The University of Maine’s Paint, Plant and Polish Program, which began last year as a Presidential Initiative, continues to improve the UMaine campus as part of the Blue Sky Plan Pathway 5, chaired by UMaine alumnus John Rohman and co-chaired by Stewart Harvey, executive director of facilities and capital management services.
To improve campus infrastructure and appearance, UMaine President Paul Ferguson initially reallocated approximately $2.5 million. This funding was derived from energy cost-savings realized through improved utility and fuel contracts, increased campuswide efficiencies, as well as overall cost reductions on a one-time basis. Paint, Plant and Polish now will be sustained annually by approximately $320,000 from the newly endowed Hosmer Fund in the University of Maine Foundation.
This first year included more than a dozen campus buildings and academic areas identified as improvement and deferred maintenance priorities by the deans of UMaine’s colleges, including the Honors College, as well as staff of Facilities Management. More than $1.6 million is earmarked for classroom upgrades and improving accessibility, and approximately $800,000 will be directed for painting and minor maintenance to preserve the integrity of campus buildings, including UMaine’s “legacy assets.” Much of the work began last summer and employed numerous local Maine painting and construction companies, as well as elevator, furniture and equipment suppliers.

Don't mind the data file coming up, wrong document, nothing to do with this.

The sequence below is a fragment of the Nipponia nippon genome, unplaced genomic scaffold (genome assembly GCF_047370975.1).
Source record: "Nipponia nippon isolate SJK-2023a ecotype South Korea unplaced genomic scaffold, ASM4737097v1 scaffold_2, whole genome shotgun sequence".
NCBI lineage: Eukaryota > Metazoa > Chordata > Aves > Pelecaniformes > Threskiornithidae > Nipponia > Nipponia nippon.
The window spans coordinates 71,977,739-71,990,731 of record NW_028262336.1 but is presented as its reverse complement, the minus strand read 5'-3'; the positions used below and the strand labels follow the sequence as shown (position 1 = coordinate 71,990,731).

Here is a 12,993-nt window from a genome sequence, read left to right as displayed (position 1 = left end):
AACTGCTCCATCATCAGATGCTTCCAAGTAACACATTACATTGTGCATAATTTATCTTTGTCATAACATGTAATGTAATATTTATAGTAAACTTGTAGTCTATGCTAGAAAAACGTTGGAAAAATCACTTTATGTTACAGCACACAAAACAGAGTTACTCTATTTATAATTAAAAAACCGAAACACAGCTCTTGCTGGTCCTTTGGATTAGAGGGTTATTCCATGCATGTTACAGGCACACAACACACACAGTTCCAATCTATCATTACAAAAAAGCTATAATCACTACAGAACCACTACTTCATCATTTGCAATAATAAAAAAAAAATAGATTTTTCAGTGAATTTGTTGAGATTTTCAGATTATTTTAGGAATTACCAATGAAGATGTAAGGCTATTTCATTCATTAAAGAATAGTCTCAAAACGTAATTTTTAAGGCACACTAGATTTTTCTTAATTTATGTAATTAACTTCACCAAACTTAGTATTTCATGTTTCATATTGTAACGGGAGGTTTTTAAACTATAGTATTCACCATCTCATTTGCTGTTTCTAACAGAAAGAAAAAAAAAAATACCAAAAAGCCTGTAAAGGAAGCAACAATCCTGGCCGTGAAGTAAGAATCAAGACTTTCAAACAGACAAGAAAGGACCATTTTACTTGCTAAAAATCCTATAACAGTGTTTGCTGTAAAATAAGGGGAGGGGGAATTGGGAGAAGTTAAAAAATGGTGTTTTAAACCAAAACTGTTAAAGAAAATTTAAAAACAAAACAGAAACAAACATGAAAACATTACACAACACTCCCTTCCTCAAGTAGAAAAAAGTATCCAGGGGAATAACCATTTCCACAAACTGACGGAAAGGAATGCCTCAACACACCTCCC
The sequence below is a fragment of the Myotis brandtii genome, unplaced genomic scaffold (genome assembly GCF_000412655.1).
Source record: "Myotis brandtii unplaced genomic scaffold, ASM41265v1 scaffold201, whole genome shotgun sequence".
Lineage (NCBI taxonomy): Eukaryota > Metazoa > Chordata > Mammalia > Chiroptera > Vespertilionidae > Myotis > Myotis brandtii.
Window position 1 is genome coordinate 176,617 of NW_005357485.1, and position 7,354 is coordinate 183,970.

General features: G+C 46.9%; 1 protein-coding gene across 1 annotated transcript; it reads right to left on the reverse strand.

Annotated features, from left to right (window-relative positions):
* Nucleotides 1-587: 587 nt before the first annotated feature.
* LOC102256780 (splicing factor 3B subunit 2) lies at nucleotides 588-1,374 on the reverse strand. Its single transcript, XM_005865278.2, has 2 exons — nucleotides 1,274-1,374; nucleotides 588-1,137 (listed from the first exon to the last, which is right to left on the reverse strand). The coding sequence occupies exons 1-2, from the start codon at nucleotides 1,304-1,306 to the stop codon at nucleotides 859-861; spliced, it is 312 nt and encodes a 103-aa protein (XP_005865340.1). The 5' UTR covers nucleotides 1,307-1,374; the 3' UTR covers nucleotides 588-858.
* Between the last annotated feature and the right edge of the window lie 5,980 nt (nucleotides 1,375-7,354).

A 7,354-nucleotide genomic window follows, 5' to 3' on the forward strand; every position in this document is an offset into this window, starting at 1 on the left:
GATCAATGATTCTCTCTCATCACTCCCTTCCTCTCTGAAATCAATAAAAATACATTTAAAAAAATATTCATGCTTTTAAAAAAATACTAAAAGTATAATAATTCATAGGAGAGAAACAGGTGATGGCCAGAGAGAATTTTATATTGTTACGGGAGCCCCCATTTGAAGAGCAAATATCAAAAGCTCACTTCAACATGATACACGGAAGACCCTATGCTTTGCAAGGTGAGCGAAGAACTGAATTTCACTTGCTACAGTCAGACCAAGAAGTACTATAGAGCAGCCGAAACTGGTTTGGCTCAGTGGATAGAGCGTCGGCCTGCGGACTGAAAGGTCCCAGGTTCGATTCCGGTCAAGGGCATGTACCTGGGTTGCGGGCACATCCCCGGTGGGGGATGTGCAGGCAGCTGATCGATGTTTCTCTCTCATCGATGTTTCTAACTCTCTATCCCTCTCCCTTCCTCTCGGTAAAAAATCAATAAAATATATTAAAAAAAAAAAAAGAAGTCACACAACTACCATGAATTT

Paint, Plant and Polish is a four-pronged approach to infrastructure improvement, focusing on classroom upgrades, Americans with Disabilities Act (ADA) upgrades, energy-saving initiatives and painting projects. Many are aimed at addressing deferred maintenance that has resulted from decades of budget cuts. All will improve the quality of life for students, faculty, staff and visitors on campus, according to Janet Waldron, UMaine’s senior vice president for administration and finance.
“How the campus looks really matters,” Waldron says. “We have a beautiful campus with legacy buildings. The benefit of these investments is improved aesthetics, higher quality classrooms, more accessible facilities, and an enhanced impression of campus for visitors and prospective students.
“Proper stewardship of our infrastructure is important, but also because it makes financial sense. Maintenance costs quadruple if not timely executed,” Waldron says. “Facilities Management is pleased to partner in the initiatives of the Blue Sky Project to care for UMaine’s irreplaceable campus assets, such as Fogler Library.”
Among the buildings slated for improvements:
In addition to the projects associated with the Paint, Plant and Polish Program, several other capital projects are under way that will significantly enhance the UMaine campus, including a $5.2 million Astronomy Center in 2013. Other capital improvement projects:
Regular updates on projects in the Paint, Plant and Polish Program, as well as other major projects associated with Pathway 5 to promote our stewardship of place at UMaine can be found on the Blue Sky Implementation website.
Contact: Margaret Nagle, 207.581.3745